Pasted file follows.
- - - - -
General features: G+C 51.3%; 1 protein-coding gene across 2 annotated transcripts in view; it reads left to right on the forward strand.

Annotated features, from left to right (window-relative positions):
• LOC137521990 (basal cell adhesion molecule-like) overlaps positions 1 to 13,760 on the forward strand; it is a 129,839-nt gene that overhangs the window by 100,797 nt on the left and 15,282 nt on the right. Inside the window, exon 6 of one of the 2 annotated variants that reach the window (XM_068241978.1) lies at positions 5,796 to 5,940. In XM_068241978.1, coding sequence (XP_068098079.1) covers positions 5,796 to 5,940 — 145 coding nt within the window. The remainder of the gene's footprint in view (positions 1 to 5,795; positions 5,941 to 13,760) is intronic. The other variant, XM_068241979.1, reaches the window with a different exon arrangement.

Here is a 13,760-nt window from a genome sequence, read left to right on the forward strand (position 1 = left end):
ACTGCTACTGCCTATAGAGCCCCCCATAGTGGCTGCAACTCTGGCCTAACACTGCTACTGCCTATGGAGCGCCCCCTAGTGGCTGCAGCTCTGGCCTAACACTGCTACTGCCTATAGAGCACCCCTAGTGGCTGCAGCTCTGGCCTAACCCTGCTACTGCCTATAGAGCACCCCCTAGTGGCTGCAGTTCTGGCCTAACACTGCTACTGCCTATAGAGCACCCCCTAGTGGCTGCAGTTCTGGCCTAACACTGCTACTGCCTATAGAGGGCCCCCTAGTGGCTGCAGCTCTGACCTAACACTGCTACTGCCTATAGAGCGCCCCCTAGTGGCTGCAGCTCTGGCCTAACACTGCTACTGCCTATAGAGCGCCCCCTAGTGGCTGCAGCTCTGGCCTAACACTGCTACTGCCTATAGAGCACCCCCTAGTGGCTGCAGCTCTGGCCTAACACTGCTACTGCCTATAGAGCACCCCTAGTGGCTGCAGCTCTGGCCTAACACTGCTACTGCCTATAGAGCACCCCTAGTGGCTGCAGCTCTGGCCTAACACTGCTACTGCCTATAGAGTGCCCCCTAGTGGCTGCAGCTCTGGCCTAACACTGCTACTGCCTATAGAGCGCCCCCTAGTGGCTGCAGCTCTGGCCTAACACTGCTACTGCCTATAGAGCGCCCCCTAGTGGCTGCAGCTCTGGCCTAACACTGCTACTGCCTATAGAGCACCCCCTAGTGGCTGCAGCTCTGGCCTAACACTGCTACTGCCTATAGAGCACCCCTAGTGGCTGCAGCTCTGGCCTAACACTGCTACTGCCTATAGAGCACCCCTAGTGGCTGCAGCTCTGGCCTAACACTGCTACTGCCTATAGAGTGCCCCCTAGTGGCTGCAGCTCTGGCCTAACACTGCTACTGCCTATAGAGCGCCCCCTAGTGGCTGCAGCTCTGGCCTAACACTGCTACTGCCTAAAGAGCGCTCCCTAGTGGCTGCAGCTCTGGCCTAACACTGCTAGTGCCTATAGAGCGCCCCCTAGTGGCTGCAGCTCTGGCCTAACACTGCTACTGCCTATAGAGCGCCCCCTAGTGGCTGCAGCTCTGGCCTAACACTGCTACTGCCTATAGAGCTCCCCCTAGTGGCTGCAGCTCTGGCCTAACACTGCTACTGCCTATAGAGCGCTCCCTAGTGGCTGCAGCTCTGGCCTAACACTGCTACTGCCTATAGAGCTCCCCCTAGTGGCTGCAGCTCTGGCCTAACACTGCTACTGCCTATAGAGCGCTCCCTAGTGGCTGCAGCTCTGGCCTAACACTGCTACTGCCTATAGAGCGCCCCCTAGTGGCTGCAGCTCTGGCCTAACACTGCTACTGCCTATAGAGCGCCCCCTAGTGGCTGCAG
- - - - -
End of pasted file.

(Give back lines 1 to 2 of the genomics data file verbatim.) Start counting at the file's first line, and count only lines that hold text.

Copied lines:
General features: G+C 51.3%; 1 protein-coding gene across 2 annotated transcripts in view; it reads left to right on the forward strand.

Annotated features, from left to right (window-relative positions):